Note: This site is now Science Fiction & Fantasy. All speculative fiction, including alternate history, are considered on-topic.

Following up on:

  1. Should questions about "Is X science fiction" be off-topic?

  2. What is science fiction? How are we to discriminate between sci-fi and fantasy?

We should really come up with some criteria on what is and what isn't considered science fiction.

This would instantly answer all the question mentioned by [1] including one of my own and it would also be useful help when determining is a question offtopic or not.

  • 5
    This should be retaged as faq as soon as we get moderators. Jan 12, 2011 at 15:11
  • 1
    All the discord here is why we shouldn't make a big fuss over this. Let's wait until we find something that makes no sense to be here at face value, to decide. Like a question about "Moby Dick" or something.
    – DampeS8N
    Jan 13, 2011 at 13:32
  • There is also another question on meta on this topic: meta.scifi.stackexchange.com/questions/2/…
    – Iceag
    Jan 13, 2011 at 13:47

4 Answers 4


While this is a Frequently Asked Question, it is one where the community as a whole cannot—and should not be asked to—agree upon an answer.

For instance:

  • Is The Wizard of Oz SF?
    The immediate answer is "No," right?

    Are Heinlein's World as Myth books SF?
    It's generally agreed upon that they are.

    But if the "World as Myth" is SF, and the Oz books are part of the "World as Myth", how can we say that Oz is not SF?
    Note: this is a thought experiment, not my personal opinion.

  • Was Star Wars a Fantasy up until Lucas came up with the idea of midichlorians, and after that SF?
    My personal opinion on this one: SW was SF until Lucas came up with the idea of midichlorians, after which it was crap.

  • If a multi-book series starts off as Fantasy, and then later retcons in a slight scientific backstory, does that make the entire series SF?
    I'm looking at you here, Pern. And Darkover. And Wheel of Time. And any number of other worlds that fit this particular shoe.

    If a multi-year SF television series falls down a magical plot hole towards its end, does that make the whole thing Fantasy?
    Ah, BSG, we had such high hopes…

  • If a sufficiently advanced technology is indistinguishable from magic, then how can we say that any given fictional culture based on magic isn't actually based on advanced tech?

  • And so on, and so on…
    All lovely things to play with in your mind, but none of them help to achieve consensus.
    I don't expect that everyone will all come to the same conclusions when I can't even decide which ones I believe are SF two days running.

  • 3
    Easy: they're all SF. (As in speculative fiction, see my answer.)
    – user56
    Jan 13, 2011 at 19:11
  • @Dori: But my position is that “what is Science Fiction?” is not the right question, and that all SF is on-topic on this site.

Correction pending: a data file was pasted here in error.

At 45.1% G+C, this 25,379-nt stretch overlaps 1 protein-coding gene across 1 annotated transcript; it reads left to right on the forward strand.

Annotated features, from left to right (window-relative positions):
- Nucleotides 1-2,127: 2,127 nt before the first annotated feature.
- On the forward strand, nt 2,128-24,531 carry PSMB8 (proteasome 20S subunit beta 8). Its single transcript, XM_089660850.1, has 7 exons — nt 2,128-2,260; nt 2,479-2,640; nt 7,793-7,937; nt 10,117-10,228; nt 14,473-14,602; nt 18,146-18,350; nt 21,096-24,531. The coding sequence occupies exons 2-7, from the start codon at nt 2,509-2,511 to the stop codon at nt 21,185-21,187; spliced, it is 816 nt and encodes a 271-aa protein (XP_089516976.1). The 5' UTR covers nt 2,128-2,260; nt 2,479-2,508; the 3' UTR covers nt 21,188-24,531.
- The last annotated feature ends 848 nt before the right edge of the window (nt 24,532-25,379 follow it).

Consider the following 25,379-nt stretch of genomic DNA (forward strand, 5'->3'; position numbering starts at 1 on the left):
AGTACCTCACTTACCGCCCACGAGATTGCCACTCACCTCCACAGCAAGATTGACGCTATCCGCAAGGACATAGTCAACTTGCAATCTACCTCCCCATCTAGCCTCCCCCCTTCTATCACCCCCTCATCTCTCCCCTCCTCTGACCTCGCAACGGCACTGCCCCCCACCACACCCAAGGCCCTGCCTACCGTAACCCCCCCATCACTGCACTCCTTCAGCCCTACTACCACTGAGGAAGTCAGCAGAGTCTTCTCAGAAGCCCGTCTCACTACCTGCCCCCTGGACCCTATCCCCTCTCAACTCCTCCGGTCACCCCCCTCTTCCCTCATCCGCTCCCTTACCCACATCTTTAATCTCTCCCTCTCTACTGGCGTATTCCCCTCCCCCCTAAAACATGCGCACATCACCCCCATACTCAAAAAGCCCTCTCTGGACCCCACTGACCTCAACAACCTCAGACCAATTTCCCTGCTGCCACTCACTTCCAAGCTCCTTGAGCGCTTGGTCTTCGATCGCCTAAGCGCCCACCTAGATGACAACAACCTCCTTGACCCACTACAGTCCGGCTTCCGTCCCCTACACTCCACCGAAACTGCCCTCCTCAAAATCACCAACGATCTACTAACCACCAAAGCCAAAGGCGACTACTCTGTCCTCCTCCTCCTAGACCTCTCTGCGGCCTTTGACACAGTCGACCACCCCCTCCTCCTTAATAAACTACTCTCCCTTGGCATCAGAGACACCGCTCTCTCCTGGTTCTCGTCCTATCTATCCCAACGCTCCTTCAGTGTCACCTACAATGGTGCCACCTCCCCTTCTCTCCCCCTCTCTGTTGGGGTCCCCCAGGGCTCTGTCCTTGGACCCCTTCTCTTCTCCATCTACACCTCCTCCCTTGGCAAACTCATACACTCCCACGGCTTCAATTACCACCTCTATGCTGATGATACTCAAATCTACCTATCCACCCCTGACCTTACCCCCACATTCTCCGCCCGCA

– user56
    Jan 15, 2011 at 15:20
  • @Dori so does this include or exclude Fantasy?
    – Ivo Flipse
    Jan 18, 2011 at 22:09
  • 1
    @Gilles, the term speculative fiction is damaging to the SF canon. Most fantasy readers don't read SF, they like the magic and the softness of fantasy. Even on Wikipedia, there is a speculative fiction portal (which is never seen by any SF fan (proportionally). I plan to create an SF portal in wikipedia. Jan 18, 2011 at 23:07
  • @Ivo: Does what include fantasy? There's a separate question for Is Fantasy in spec for this site?.
    – user56
    Jan 18, 2011 at 23:19
  • @scope_creep: The speculative fiction portal links to the science fiction portal in a very obvious way.
    – user56
    Jan 18, 2011 at 23:20
  • I hadn't seen that before I stumbled onto this one @Gilles
    – Ivo Flipse
    Jan 18, 2011 at 23:22
  • @Gilles, the sf is scrap compared to the standard or best. It's not being maintained and it off the speculative fiction branch, as a sub genre. Its a standalone older genre that fantasy, and needs to to reflect that. The first SF book was written I think 1740. Jan 20, 2011 at 4:33
  • Science fiction older than fantasy? The Historia Regum Britanniae was the first written account of the Arthurian legends, and was published in the 12th century. "Orlando Furioso" is poetic fantasy, and was written in the 1500s. And how can we forget " True Stories" (Ἀληθῆ διηγήματα), often also considered the first science fiction story? It contains manifestly fantastical elements (i.e. river of wine), which unlike, say, the Theogony, its author explicitly fabricated.
    – Adamant
    Mar 6, 2016 at 2:36

What if …?

The shortest definition of SF I know of is that it's any form of fiction that asks “what if?”. That's SF as in speculative fiction, not the more restrictive “science fiction” or “sci-fi”.

The ISFDB policy seems like a good start, though I wouldn't be too strict with borderline cases such as technothrillers. (And of course this site isn't limited to written works.)

I don't see any mileage in refusing certain parts of SF such as alternate history or fantasy. This is too likely to generate fight upon fight about where the boundaries are. And there isn't really a science fiction community the way there is an sf community.